In Their Own Words: Alan Fernandes

Alan Fernandes listens to public comment
Alan Fernandes listens to public comment

The Vanguard will be publishing the comments of each of the five school board members on the AIM program. We began with the comments of Susan Lovenburg on Sunday and Barbara Archer on Monday, Madhavi Sunder on Tuesday, and Tom Adams on Wednesday. Today we conclude with what Board President Alan Fernandes said. Below is a video clip from his comments.

Alan Fernandes:

I know to a person on the board, that we all care very deeply about making sure our district is serving all of our children to the best of our abilities. I just kind of wanted to say that because we live in sometimes a divisive world and we immediately look to see, I disagree with you there or I take issue with you there.

It’s always just interesting to me this issue as its talked about in the community – it starts from where we’re different and occasionally sometimes we get to where we agree – I just hope that you all realize that in the end, we all up here and I know you all out there care very deeply about the children in our district which is why you’re here this morning.

I first do want to echo the appreciation to the administration for coming up with the proposal – I know you guys put a lot of hard work in it – after all, it’s your job, but good job.

It was a very robust debate and discussion and I want to thank literally everyone who has come in our previous meetings to share their thoughts on the program, asked their questions about where we’re going, what we’re doing because I wish I really had the foresight to really know how I am feeling about this issue and how it’s evolved in my mind.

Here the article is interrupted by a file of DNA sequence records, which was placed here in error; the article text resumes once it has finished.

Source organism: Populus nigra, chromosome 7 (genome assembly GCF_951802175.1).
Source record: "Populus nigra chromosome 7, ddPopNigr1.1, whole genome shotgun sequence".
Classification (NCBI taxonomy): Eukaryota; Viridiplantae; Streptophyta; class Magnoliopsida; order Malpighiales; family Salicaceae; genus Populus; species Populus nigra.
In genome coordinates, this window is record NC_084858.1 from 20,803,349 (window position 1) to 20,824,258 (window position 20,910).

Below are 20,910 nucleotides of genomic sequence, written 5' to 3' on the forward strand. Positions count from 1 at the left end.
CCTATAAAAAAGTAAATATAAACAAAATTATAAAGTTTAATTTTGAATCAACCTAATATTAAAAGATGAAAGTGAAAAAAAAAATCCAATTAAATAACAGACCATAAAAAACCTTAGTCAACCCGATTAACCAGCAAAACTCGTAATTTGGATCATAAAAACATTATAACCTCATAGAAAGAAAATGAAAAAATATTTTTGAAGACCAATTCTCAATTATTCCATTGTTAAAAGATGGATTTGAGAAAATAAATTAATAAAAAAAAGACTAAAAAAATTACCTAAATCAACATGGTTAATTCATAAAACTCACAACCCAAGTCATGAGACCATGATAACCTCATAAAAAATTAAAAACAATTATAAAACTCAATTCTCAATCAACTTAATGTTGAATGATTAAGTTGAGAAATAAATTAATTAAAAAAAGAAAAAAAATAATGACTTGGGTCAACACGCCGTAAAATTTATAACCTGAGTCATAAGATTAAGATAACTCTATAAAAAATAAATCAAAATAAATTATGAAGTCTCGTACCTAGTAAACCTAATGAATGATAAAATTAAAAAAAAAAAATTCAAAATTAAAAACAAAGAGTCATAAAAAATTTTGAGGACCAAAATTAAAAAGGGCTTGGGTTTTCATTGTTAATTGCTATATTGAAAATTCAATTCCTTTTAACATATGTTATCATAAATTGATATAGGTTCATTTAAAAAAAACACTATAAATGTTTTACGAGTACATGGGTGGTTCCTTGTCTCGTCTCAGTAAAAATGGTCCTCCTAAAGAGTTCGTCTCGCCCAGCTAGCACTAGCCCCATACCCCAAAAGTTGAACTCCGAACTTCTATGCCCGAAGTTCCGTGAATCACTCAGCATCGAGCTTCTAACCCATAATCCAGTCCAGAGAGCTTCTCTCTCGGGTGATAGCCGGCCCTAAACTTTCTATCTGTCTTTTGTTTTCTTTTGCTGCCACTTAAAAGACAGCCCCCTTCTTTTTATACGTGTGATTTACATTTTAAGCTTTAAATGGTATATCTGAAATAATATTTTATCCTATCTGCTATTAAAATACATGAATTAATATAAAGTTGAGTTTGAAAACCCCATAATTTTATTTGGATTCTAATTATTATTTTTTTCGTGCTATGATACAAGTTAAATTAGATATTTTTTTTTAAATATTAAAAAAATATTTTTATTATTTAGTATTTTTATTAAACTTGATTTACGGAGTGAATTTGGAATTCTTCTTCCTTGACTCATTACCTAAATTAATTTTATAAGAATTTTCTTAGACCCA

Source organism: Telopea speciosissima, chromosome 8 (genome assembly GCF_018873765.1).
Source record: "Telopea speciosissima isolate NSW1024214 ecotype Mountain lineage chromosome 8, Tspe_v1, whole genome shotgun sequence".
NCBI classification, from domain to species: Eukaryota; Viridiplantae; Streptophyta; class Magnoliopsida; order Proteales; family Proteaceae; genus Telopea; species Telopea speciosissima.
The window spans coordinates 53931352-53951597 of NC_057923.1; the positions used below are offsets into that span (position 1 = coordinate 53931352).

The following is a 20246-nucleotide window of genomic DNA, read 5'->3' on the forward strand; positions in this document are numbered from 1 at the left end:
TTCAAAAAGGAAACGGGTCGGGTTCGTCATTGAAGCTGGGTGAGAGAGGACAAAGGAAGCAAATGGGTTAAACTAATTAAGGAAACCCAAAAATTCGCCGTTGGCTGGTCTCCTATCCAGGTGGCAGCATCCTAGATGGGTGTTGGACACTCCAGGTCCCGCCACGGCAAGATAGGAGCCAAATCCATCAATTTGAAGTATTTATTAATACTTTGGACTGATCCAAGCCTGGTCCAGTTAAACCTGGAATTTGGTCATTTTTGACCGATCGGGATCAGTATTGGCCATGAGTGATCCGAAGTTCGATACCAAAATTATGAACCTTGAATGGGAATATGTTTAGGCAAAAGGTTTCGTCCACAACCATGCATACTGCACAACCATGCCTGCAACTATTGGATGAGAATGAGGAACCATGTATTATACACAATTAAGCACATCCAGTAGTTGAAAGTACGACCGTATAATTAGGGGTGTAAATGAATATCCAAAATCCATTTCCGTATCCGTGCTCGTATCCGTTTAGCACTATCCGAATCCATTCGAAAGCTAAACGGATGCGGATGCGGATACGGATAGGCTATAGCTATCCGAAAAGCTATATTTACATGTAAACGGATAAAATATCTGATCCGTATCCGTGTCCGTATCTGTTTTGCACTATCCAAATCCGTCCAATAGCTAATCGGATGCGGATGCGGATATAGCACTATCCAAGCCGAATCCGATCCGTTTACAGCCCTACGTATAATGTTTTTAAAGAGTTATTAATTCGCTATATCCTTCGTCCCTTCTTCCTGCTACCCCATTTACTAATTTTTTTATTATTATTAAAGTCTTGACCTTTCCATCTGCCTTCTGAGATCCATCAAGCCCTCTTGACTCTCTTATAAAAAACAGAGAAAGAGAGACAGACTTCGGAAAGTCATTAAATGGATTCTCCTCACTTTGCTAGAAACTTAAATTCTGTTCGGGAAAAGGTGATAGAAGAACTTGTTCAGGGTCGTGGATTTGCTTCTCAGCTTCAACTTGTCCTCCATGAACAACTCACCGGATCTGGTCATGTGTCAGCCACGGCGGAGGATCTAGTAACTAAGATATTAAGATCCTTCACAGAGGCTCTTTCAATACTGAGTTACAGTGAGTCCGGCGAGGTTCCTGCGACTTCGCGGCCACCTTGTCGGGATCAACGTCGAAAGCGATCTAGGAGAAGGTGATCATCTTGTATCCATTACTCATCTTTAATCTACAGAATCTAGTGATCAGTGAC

Really, you all out there have helped shape my thinking on this throughout – it’s evolving as I think it should. Not only for me, but probably is the case for my colleagues. But you all deserve a lot of credit for your engagement and I know we all up here appreciate it.

I do want to say that you know I hear some talk (that) your board’s not getting along, it must be tough up there. I kind of laugh at that because I think sometimes people read the paper or the Vanguard and they assume that there’s some agenda or strife or differences of opinion up here and I got to tell you this is a great board and it’s a true honor for me to serve with my colleagues up here because I do believe at the end of the day, we all care about one thing and that’s making this district the best it possibly could be.

I love the spirited debate and I know we’ll have more in the future on it – so really I would close down that.

I want to spend a couple of seconds here about my actual input on this because we mostly talked about our vision and our ideals, but I haven’t heard a lot of… hey on this page, line blah blah blah, says this or that, and I think this.

So I would say is yeah I was trying to explain this the other day to someone who doesn’t even live in this state about the upcoming school board meeting. And what are you talking about? Well we’re talking about our AIM program, you might know it as GATE. (His friend said) what’s your current GATE program like?

We have to currently identify children, we do that. We administer a test. If the score’s 96, that determines whether or not you’re in. We use a particular test.

(His friend said) well what’s the proposal?

We’re talking about going to 98.

Are you changing the tests?

No, the proposal is the same tests.

So I guess my point is – I get it, there’s change that may result ultimately from our actions, but it’s not earth shattering totally 180 degrees. We’re still going to do what we do here. What we do here is really serve not only the most unique and gifted and talented and high achieving students, but we endeavor to serve everyone. That’s what really the gist of this is all about.